The Acer Chromebook 14 has an all metal build, a good but not great 14-inch screen, a good keyboard, solid battery life, and it’s snappy. It’s also easy on the eyes. When up close and personal, no one would mistake it for a $2000 premium laptop, but it’s still a handsome device.
I’ve been using my new Chromebook for about two weeks. So far things have been pretty good, but I definitely have some minor quibbles.
There are several keys missing from the Chromebook keyboard. For example, there are no dedicated ‘delete’, ‘home’ or ‘end’ keys. I’m a content creator, so I use those keys a lot. Fortunately, there are Chromebook equivalents, like ‘alt’ + ‘backspace’ = ‘delete’, or ‘search’ + ‘right arrow’ = end of line, etc. I keep a copy of the Chromebook shortcuts handy. Fortunately, you can also remap certain keys. For example, remapping the relatively useless ‘search’ key to CAPS LOCK. Seriously, who doesn’t need to type IN ALL CAPS ONCE IN A WHILE. I’m slowly starting to get used to the keyboard function and layout, but it hasn’t been a smooth transition.
The “right-click” on Chromebooks is not a right-click, at all. In fact, the right click is a two finger tap. This tiny difference is giving me fits. Who knew that I right-clicked so often?
Everything being in a browser tab will take some getting used to. I’ve been using the Windows OS for more than 20 years. I’m comfortable with a bunch of little windows on my screen, not just a single browser with multiple tabs. Changing some of the web apps to “open as window” has helped. I did this for Google Docs and Google Music. It has nothing to do with functionality, but it makes my screen more familiar, which ultimately makes me feel better. Don’t judge me!
I’ve always considered myself a heavy user of web-based apps. I spend most of my time in the Chrome browser flipping through websites, reading literature, using Gmail/Google Calendar/Google Keep/Google+, using the web versions of Twitter and Facebook, and so on. Working in “the web” is great, except when it’s not. There are some web applications that simply don’t measure up to their desktop counterparts.
Here are some examples:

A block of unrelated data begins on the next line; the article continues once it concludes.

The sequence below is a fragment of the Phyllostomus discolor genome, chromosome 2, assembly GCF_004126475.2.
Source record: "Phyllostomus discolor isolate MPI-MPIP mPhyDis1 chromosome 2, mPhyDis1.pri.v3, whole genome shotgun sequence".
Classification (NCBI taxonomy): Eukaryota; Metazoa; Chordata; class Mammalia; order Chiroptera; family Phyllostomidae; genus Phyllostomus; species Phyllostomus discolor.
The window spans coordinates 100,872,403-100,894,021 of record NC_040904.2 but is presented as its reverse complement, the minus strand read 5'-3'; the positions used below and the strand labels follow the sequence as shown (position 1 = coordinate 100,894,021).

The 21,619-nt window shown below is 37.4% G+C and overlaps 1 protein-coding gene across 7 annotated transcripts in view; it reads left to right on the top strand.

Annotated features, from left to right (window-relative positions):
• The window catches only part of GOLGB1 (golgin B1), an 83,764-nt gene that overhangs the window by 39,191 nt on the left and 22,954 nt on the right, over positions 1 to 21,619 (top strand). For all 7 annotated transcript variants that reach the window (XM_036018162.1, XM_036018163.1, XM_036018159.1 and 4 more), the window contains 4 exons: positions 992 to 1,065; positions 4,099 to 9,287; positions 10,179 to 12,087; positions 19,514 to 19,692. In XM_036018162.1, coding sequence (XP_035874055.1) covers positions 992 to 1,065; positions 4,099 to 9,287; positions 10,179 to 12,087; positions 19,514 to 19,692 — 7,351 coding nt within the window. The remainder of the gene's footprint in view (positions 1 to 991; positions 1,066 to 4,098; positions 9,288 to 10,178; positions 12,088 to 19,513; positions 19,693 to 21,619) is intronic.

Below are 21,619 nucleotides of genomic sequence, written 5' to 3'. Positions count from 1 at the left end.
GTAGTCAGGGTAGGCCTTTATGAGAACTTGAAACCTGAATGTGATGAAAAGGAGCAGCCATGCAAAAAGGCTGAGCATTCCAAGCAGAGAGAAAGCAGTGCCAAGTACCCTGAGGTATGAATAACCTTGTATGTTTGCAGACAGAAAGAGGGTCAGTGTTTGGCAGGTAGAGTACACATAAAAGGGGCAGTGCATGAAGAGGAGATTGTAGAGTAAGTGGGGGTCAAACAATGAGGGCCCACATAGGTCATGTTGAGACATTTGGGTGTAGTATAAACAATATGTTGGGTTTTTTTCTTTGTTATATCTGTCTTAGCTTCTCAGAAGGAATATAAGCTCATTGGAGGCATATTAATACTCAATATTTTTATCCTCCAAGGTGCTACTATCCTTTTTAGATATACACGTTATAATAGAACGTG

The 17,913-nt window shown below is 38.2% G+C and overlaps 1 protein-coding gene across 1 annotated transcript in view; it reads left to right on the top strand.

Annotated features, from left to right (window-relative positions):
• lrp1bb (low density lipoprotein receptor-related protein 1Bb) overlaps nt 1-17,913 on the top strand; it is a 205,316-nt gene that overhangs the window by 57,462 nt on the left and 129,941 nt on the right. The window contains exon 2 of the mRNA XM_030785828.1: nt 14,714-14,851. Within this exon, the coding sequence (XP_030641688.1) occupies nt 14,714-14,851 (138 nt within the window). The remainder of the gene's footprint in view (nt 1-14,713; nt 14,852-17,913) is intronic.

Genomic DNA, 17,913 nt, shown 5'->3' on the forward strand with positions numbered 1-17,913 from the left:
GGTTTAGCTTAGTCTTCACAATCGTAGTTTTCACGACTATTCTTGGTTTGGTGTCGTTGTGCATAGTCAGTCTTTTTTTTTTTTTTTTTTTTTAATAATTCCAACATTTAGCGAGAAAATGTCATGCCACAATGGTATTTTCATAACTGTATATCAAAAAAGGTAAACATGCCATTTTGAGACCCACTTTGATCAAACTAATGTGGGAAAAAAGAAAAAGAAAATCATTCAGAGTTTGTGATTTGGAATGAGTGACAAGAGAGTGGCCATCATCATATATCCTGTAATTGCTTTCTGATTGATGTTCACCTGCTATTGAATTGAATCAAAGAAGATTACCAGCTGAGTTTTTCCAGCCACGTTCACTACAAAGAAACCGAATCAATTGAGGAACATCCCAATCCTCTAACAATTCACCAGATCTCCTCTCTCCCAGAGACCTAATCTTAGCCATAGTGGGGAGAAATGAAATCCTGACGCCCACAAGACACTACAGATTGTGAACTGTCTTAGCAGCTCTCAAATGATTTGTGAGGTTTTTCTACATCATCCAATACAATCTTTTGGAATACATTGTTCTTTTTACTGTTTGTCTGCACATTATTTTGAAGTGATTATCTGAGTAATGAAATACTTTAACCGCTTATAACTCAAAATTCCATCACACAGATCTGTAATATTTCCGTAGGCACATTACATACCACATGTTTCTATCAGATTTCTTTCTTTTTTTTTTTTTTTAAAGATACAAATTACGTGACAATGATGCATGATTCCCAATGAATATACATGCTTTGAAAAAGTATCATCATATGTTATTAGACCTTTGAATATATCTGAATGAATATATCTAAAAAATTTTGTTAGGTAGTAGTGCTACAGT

Evernote – I’ve been trying to extricate myself from Evernote for quite some time, but I haven’t found a suitable replacement. The application is too valuable to the way I work, so for now it stays. Unfortunately, the Windows 10 desktop version of Evernote is significantly better than the web version. Converting back to the “old” version of the web app has helped, but it’s still not the same.
Microsoft Office vs. Google Docs – As a content creator, I use Microsoft Office 365, a lot. I create documents, blog posts, spreadsheets with graphs, and presentations. For the most part, replacing the web versions of Word with Google Docs hasn’t been an issue. For example, I’m using the online version of Office 365, Word specifically, to write this post. I used Google Docs for Sunday’s post. Both worked fine. I prefer Word, but Docs is usable. Replacing Excel with Sheets is ok, but I’m struggling with graphs. Google Slides is another story. Slides is way behind Microsoft PowerPoint in my opinion. The desktop version of PowerPoint is much better than the web app, and the web app is still much better than Google Slide. This might be a deal-breaker for me. I’ve found a few workarounds for PowerPoint Online, but honestly, I don’t like workarounds. It’s not all terrible. I do like the auto-save functionality when using Google Docs or Office 365 Online. Every change I make is automatically saved. No more losing 20 minutes worth of work because I was too lazy to hit ‘CTRL S’.